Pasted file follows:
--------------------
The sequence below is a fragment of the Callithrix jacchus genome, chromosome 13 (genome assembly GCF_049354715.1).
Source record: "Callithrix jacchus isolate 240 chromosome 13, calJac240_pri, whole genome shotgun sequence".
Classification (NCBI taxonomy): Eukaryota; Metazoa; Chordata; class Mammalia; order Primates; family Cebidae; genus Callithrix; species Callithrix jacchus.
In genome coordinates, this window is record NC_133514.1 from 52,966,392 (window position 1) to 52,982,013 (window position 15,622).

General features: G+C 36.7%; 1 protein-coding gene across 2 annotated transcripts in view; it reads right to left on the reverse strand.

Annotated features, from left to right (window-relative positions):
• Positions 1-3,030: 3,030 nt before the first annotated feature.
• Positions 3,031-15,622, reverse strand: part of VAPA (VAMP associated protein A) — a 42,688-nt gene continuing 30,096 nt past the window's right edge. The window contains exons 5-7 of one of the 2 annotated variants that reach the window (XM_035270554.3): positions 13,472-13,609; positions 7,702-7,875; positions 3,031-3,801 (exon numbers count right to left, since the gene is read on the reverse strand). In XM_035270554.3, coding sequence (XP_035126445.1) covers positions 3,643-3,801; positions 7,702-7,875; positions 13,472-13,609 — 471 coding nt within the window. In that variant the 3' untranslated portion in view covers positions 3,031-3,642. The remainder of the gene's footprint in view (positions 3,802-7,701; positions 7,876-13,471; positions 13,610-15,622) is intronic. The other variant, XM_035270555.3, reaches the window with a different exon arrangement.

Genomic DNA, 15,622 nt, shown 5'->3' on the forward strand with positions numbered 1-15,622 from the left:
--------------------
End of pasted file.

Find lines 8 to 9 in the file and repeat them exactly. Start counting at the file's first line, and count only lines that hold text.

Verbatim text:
• Positions 3,031-15,622, reverse strand: part of VAPA (VAMP associated protein A) — a 42,688-nt gene continuing 30,096 nt past the window's right edge. The window contains exons 5-7 of one of the 2 annotated variants that reach the window (XM_035270554.3): positions 13,472-13,609; positions 7,702-7,875; positions 3,031-3,801 (exon numbers count right to left, since the gene is read on the reverse strand). In XM_035270554.3, coding sequence (XP_035126445.1) covers positions 3,643-3,801; positions 7,702-7,875; positions 13,472-13,609 — 471 coding nt within the window. In that variant the 3' untranslated portion in view covers positions 3,031-3,642. The remainder of the gene's footprint in view (positions 3,802-7,701; positions 7,876-13,471; positions 13,610-15,622) is intronic. The other variant, XM_035270555.3, reaches the window with a different exon arrangement.

Genomic DNA, 15,622 nt, shown 5'->3' on the forward strand with positions numbered 1-15,622 from the left: